AT Zimbabwe’s Independence in 1980, President Robert Mugabe was feted worldwide for his vision, statesmanship, intellect and the policy of reconciliation.
He was lauded for transforming what had become a veritable wasteland of conflict after the liberation struggle into a promising and relatively stable country.
His idea of national unity, as well as a functioning health, agricultural and education system saw the country achieve literacy rates well above 90%.
The country’s impressive economic growth was anchored on a highly successful manufacturing sector that was linked to a highly productive agricultural sector dubbed “the breadbasket of the region”.
This week, after 37 years, Mugabe’s legacy probably came to an end after he was placed under house arrest by the military at his Blue Roof mansion in Borrowdale, Harare, on Tuesday night. His life story engenders mixed feelings and is a clear lesson that overstaying in office spoils one’s legacy. He started well, but ended badly. Sadly, in history people will remember the ignominious end. The lasting images of Mugabe for many are those of an intolerant leader who struggled to break falls, who left his country in ruins, without its own currency, while unleashing his wife Grace to hurl attacks at real or imagined enemies.
After years of appearing to be pro-poor, which made him a darling of many vulnerable Zimbabweans, Mugabe appeared to have gradually lost touch with reality and the majority poor, abandoning them in the process though not entirely by design.
Few will forget the people-oriented policies Mugabe put in place in the 1980s, among them free education, free health as well as a reliable social welfare system that provided a safety net to millions of poor Zimbabweans. During those days he was fittingly known as “a man of the people”.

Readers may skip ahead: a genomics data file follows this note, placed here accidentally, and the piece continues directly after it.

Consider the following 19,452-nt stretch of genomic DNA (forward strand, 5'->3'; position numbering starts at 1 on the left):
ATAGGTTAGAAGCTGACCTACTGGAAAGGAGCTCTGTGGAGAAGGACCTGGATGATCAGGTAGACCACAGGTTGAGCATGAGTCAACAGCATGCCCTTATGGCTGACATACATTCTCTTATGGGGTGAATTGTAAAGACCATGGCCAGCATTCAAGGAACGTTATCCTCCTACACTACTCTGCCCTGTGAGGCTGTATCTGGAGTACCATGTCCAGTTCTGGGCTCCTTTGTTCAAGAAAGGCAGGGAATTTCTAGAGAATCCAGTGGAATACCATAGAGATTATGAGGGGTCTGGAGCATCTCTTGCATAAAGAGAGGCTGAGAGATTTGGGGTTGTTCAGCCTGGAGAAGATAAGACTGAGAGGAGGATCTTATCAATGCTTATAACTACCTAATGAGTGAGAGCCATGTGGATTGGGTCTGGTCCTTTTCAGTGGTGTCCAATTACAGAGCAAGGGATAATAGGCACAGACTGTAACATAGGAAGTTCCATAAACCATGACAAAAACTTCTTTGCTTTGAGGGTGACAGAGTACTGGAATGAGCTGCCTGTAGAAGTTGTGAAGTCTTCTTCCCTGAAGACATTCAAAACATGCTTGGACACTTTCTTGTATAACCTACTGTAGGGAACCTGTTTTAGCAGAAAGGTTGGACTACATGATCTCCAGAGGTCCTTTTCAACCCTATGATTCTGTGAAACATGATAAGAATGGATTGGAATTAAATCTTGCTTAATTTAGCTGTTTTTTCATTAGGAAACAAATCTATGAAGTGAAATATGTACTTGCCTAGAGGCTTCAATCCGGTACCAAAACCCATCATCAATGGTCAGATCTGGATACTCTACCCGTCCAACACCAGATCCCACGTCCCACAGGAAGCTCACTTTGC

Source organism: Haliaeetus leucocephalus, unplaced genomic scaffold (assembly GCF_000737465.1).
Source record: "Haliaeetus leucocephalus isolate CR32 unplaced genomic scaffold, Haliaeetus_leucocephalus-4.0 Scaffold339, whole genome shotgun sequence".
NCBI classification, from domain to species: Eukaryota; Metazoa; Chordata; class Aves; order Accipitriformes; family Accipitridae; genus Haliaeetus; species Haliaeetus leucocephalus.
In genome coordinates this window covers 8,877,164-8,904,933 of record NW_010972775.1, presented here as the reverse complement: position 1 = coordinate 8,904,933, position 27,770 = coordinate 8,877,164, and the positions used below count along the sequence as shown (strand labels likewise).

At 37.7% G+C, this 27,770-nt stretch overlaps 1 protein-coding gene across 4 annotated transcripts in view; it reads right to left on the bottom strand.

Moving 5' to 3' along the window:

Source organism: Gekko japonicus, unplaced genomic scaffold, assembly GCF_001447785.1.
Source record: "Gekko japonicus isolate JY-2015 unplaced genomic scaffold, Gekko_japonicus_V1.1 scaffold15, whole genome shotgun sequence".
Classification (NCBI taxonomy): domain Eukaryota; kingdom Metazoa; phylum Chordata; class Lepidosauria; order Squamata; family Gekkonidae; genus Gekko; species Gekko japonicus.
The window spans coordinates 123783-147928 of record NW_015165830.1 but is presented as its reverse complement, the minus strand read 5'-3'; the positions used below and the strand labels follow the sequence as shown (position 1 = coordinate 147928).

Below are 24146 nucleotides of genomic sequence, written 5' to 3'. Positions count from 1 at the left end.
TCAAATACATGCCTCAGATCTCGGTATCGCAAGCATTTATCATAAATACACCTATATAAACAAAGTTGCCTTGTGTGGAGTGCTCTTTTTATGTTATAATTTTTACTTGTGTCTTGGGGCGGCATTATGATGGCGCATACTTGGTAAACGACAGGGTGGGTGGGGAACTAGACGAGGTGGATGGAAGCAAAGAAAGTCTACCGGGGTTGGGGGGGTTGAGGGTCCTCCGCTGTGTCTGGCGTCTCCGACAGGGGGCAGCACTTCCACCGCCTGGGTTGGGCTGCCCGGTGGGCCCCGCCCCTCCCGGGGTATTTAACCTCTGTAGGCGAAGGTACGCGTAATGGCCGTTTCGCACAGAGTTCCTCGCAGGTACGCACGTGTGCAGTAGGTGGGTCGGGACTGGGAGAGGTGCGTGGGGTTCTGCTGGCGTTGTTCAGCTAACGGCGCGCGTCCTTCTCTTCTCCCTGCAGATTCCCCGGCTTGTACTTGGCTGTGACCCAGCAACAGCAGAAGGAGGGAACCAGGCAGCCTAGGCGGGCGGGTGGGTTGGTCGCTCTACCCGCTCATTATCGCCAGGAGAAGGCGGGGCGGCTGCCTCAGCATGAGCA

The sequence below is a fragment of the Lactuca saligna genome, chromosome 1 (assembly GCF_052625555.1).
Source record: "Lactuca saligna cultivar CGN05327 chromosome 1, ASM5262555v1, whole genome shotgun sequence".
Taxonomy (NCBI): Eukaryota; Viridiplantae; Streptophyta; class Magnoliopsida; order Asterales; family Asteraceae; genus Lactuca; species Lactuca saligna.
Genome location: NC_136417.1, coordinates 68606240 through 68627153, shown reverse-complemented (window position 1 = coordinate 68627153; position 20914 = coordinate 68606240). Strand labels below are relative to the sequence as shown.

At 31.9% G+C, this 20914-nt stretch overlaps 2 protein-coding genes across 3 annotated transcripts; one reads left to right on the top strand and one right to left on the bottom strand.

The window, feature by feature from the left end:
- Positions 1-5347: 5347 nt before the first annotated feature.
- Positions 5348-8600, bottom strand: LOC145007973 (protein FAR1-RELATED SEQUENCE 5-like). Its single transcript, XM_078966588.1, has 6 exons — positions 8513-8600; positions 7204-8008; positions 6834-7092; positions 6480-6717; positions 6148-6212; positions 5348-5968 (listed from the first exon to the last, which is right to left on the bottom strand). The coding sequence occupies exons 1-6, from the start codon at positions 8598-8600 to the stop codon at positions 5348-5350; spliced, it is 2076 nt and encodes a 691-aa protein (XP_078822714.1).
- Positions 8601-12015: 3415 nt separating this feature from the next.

According to a 1991 World Bank report, soon after Independence the Zimbabwean economy showed strong growth with GDP increasing by 10,6% in 1980 and 12,5% in 1981. The average economic growth rate between 1980 and 1989 was 4,47%.
A 1995 World Bank report says that after independence Zimbabwe gave priority to human resource investments and support for smallholder agriculture and, as a result, small-scale agriculture expanded rapidly during the first half of the 1980s while social indicators improved quickly.
In terms of health, there was a committed fight against the infant mortality rate. The World Health Organisation’s country health system fact sheet (2006) says from 1980 to 1990, infant mortality decreased from 86 to 49 per 1 000 live births, while the under-five mortality rate was reduced from 128 to 58 per 1 000 live births.
Immunisation increased from 25% to 80% of the population. Child malnutrition also fell from 22% to 12% and life expectancy rose from 56 to 64. By 1990, Zimbabwe seemed to be doing pretty well with a lower infant mortality rate, higher adult literacy and higher school enrolment rate compared to many developing countries.
During that period Mugabe, was a leader who could change people’s lives; he was against extreme capitalism and supported trade unions and collective bargaining by workers. He would turn up on Workers’ Day to deliver his fiery pro-worker speech and announce the “Worker of the Year”.